McDonald Scholarship Award 2008/2009 - Ahern


Dr. Christopher Ahern (right)
University of British Columbia

The Heart and Stroke Foundation of Canada (HSFC)'s McDonald Scholarship is awarded to the Foundation’s highest-rated New Investigator.
 

Going further

By looking at things from the cell out, a talented young scientist hopes to find a better way to treat a stroke-triggering heart condition
 
Dr. Chris Ahern likes to take things further.
 
The 2008-09 HSFC McDonald Scholar has already devoted a decade to furthering the understanding of the inner workings of ion channels that, among other things, regulate the body’s electrical circuitry. The McDonald Scholarship will allow him to dedicate the next five years to use that work to attempt to solve a molecular mystery.
 
“I am committed to making the research happen,” says the transplanted American. “This award means it will happen much sooner.”
 
Dr. Ahern is interested in the root causes of cardiac arrhythmia. A growing health concern in a rapidly aging population, arrhythmia occurs when the electrical impulses in the heart go off kilter because the proteins (called ‘ion channels’) that move salt in and out of the cells misfire. It can cause blood clots that trigger stroke.
 
Drugs used for arrhythmia prevent the heart cells from misfiring but scientists don’t know the details of why or how.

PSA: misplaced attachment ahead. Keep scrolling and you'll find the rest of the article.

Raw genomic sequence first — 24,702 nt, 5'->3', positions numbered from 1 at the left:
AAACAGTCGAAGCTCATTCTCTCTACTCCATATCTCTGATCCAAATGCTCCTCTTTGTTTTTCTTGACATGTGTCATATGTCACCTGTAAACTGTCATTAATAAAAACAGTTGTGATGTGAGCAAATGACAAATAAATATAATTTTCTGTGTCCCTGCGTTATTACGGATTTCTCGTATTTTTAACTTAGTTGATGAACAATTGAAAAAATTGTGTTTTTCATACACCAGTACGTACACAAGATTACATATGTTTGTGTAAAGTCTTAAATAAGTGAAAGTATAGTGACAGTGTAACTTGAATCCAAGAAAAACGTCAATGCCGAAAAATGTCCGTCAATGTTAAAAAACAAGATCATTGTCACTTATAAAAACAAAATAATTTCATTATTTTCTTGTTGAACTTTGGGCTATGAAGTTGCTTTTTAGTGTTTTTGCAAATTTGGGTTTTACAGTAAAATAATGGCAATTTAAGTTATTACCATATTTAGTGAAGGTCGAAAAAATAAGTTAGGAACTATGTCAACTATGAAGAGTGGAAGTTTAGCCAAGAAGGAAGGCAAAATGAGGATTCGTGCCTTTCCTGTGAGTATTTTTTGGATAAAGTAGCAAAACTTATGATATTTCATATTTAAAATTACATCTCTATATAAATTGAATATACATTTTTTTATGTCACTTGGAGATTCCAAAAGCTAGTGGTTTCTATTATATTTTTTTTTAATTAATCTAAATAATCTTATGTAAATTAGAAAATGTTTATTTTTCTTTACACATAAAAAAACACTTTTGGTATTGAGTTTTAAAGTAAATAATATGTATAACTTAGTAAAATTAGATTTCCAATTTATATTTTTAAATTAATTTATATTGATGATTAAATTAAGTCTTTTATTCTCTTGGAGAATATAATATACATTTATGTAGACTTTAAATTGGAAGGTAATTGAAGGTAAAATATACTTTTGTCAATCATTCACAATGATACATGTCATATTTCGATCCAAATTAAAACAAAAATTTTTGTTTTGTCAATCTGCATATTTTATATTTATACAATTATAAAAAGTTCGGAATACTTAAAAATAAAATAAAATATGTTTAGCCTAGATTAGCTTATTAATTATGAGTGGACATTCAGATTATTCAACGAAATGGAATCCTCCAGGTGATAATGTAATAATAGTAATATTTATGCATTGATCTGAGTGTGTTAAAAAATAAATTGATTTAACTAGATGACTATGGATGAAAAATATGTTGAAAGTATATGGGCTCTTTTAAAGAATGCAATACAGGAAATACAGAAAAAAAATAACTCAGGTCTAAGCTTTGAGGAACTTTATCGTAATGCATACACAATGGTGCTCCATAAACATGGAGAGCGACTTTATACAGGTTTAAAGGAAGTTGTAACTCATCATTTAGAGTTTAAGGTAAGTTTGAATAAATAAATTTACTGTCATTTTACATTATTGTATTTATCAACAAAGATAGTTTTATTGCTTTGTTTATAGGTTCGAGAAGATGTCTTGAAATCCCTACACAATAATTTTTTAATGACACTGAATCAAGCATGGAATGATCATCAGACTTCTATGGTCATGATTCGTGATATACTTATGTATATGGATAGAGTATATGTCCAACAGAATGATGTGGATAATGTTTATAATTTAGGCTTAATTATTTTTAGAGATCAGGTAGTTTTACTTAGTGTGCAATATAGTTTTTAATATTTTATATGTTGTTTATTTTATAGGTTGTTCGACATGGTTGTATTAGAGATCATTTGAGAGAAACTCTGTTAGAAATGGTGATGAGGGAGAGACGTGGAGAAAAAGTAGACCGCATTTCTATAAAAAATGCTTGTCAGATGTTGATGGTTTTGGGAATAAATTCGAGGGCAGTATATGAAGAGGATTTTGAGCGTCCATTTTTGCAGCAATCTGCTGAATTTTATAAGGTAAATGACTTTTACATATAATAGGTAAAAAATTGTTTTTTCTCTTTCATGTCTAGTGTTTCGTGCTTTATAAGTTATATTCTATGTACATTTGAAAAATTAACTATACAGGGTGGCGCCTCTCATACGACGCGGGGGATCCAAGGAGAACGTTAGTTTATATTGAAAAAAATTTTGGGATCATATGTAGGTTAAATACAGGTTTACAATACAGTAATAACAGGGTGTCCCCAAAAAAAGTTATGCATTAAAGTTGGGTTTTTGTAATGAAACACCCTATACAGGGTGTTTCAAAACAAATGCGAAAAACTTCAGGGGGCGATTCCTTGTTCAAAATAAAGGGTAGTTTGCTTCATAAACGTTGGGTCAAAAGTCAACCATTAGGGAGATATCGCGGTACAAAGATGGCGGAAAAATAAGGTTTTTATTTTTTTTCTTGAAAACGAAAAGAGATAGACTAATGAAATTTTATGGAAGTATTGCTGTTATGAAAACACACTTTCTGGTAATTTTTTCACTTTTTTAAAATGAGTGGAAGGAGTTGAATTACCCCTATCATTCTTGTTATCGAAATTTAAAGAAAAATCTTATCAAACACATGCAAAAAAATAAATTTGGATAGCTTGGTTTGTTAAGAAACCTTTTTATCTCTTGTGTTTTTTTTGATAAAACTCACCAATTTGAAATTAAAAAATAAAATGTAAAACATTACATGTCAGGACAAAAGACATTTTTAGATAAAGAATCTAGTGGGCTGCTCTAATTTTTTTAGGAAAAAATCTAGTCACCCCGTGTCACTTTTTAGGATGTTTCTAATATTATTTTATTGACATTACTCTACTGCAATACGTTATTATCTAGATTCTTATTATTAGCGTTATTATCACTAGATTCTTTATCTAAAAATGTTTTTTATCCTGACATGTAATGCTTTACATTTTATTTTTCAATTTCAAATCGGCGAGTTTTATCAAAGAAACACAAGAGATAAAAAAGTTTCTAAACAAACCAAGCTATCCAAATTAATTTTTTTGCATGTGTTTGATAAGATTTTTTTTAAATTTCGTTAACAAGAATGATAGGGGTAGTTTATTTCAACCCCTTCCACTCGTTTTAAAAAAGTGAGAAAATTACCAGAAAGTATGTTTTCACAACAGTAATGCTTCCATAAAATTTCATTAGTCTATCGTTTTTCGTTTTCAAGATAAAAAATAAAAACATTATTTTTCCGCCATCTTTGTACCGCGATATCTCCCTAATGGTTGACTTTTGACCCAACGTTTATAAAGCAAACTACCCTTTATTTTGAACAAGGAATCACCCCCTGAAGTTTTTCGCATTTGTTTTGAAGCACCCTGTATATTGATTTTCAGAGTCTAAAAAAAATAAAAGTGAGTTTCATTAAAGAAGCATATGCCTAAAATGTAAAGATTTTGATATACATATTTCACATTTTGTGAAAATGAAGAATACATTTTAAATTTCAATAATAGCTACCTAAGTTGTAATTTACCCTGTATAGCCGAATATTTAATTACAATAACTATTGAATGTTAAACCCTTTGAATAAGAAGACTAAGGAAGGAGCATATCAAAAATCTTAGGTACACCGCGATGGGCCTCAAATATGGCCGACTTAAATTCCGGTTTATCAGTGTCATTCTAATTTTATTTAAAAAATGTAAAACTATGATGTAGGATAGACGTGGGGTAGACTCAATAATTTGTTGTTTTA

And the drugs used to treat cardiac arrhythmia can affect similar ion channels in the brain or elsewhere in the body where, surprisingly, they can be used for epilepsy and chronic pain. While having multiple treatment options for any disease is generally thought to be a good thing, Dr. Ahern believes that we can do better and hopes that his research leads to cardiac-specific drugs. 
 
Dr. Ahern is working from the cell out to discover how these drugs interact with the proteins. Understanding what’s going on at the cellular level, he says, will help tailor treatments for cardiac arrhythmia. 
 
“It’s an exciting field and a fascinating topic,” says Dr. Ahern. “There is so much work that has been done that sets the standards high. I’m intimidated but also excited to contribute to the field, to have the opportunity to take things further.”
 
Fast facts about: Dr. Chris Ahern
  • is proof the 'science gene' exists: his father was a chemist.
  • arrived at the University of British Columbia in January 2008, attracted by the "high-density of scientists" there and the internationally important work being done in Canada.
Quote:  “What is at the root of heart arrhythmia? Why do the drugs we have now work in some cases, but not in others? Finding out will help in designing the next generation of heart drugs.”

 

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